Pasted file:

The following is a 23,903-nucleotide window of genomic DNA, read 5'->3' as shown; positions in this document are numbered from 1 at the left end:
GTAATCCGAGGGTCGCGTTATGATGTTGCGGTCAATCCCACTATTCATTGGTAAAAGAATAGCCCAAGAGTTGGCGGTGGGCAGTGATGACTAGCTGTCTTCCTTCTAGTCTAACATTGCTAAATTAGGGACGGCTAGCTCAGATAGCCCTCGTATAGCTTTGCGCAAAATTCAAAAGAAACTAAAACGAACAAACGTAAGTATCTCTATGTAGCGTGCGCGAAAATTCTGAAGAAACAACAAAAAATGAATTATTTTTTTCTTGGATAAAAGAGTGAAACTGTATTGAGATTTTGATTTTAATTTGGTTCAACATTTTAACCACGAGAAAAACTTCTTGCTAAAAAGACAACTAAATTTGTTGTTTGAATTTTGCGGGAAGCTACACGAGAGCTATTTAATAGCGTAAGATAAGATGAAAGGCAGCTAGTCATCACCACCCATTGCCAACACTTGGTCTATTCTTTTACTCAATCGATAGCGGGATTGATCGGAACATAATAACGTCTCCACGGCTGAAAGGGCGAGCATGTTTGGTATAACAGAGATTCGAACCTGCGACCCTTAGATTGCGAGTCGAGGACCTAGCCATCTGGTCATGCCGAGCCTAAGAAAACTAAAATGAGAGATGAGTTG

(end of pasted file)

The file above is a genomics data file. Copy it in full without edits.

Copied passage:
The following is a 23,903-nucleotide window of genomic DNA, read 5'->3' as shown; positions in this document are numbered from 1 at the left end:
GTAATCCGAGGGTCGCGTTATGATGTTGCGGTCAATCCCACTATTCATTGGTAAAAGAATAGCCCAAGAGTTGGCGGTGGGCAGTGATGACTAGCTGTCTTCCTTCTAGTCTAACATTGCTAAATTAGGGACGGCTAGCTCAGATAGCCCTCGTATAGCTTTGCGCAAAATTCAAAAGAAACTAAAACGAACAAACGTAAGTATCTCTATGTAGCGTGCGCGAAAATTCTGAAGAAACAACAAAAAATGAATTATTTTTTTCTTGGATAAAAGAGTGAAACTGTATTGAGATTTTGATTTTAATTTGGTTCAACATTTTAACCACGAGAAAAACTTCTTGCTAAAAAGACAACTAAATTTGTTGTTTGAATTTTGCGGGAAGCTACACGAGAGCTATTTAATAGCGTAAGATAAGATGAAAGGCAGCTAGTCATCACCACCCATTGCCAACACTTGGTCTATTCTTTTACTCAATCGATAGCGGGATTGATCGGAACATAATAACGTCTCCACGGCTGAAAGGGCGAGCATGTTTGGTATAACAGAGATTCGAACCTGCGACCCTTAGATTGCGAGTCGAGGACCTAGCCATCTGGTCATGCCGAGCCTAAGAAAACTAAAATGAGAGATGAGTTG